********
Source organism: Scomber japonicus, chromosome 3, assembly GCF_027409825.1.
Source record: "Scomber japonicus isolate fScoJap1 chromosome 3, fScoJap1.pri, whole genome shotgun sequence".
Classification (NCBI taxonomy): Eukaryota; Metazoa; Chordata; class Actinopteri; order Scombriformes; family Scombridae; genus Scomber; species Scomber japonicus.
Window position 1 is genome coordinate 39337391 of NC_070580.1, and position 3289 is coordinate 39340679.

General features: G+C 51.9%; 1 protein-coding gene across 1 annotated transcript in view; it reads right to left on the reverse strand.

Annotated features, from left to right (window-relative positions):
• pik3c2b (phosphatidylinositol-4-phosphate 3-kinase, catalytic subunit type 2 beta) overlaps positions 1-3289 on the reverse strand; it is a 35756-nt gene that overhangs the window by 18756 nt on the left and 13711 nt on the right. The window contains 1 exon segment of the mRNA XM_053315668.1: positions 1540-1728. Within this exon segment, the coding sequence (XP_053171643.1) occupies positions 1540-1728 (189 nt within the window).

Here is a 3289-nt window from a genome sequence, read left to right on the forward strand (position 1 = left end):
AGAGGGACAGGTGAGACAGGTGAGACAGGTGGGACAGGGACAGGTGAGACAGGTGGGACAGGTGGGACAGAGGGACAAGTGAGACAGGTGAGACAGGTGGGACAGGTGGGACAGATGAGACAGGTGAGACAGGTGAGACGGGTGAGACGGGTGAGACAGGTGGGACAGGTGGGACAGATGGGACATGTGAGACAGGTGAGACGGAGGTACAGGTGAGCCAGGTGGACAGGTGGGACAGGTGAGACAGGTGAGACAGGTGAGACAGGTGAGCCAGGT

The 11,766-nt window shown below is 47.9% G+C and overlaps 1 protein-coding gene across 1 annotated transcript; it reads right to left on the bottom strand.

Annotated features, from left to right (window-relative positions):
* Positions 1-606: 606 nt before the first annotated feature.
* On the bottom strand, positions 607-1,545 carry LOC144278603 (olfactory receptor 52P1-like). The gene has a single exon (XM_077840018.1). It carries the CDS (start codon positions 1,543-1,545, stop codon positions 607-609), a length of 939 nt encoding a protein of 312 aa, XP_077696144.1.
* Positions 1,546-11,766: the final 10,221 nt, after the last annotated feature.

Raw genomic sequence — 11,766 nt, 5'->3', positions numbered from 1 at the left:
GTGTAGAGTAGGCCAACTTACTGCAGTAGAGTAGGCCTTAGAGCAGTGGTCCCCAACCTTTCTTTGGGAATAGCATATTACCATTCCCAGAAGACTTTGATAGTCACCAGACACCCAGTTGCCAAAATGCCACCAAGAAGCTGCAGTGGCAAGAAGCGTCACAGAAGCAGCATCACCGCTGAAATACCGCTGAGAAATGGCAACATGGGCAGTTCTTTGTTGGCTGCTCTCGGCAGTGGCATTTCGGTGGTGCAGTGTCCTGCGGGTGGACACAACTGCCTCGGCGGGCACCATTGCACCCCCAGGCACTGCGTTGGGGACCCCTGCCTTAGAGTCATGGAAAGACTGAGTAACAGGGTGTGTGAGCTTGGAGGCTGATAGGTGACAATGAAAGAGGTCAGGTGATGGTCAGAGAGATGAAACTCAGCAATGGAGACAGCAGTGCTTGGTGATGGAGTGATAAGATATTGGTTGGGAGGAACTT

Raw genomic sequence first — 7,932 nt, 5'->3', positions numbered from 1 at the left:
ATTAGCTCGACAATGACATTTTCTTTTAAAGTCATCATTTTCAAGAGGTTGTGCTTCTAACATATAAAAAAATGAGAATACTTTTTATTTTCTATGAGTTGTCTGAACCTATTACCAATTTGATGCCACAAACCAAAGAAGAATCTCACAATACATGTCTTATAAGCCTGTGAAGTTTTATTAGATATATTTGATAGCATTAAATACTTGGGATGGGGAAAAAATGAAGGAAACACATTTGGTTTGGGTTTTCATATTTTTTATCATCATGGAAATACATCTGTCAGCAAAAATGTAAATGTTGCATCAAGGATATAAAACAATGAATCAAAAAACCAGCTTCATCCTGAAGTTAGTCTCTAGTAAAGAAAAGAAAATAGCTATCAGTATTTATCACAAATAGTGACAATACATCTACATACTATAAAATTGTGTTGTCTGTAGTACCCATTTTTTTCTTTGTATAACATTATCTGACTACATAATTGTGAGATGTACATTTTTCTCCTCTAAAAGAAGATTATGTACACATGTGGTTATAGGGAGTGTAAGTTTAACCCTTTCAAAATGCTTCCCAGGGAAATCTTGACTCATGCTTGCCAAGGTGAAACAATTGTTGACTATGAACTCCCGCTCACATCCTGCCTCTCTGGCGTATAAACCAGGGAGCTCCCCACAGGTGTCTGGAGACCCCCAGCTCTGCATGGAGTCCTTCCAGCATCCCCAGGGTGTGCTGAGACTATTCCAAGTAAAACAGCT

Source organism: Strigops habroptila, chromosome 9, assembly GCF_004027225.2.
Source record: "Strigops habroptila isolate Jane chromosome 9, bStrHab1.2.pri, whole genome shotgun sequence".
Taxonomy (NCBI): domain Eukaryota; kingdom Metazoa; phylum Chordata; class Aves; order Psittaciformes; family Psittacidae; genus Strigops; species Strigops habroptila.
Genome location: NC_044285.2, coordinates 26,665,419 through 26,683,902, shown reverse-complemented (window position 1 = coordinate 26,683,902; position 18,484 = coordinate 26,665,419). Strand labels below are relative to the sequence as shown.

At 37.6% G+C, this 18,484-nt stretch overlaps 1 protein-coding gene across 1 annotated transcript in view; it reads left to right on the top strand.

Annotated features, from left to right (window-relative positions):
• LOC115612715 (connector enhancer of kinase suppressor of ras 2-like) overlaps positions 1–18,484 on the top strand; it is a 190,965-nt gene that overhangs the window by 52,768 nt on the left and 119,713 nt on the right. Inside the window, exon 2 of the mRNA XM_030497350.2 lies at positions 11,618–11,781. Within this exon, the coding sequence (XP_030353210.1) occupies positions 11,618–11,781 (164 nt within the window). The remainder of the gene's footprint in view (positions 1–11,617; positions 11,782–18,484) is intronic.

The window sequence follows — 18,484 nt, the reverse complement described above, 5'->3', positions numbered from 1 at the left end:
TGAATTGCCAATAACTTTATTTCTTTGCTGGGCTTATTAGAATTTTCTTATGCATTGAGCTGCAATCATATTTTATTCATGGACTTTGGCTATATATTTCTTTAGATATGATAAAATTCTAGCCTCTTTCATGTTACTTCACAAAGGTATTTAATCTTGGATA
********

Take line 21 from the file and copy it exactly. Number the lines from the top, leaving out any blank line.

Taxonomy (NCBI): domain Eukaryota; kingdom Metazoa; phylum Chordata; class Aves; order Psittaciformes; family Psittacidae; genus Strigops; species Strigops habroptila.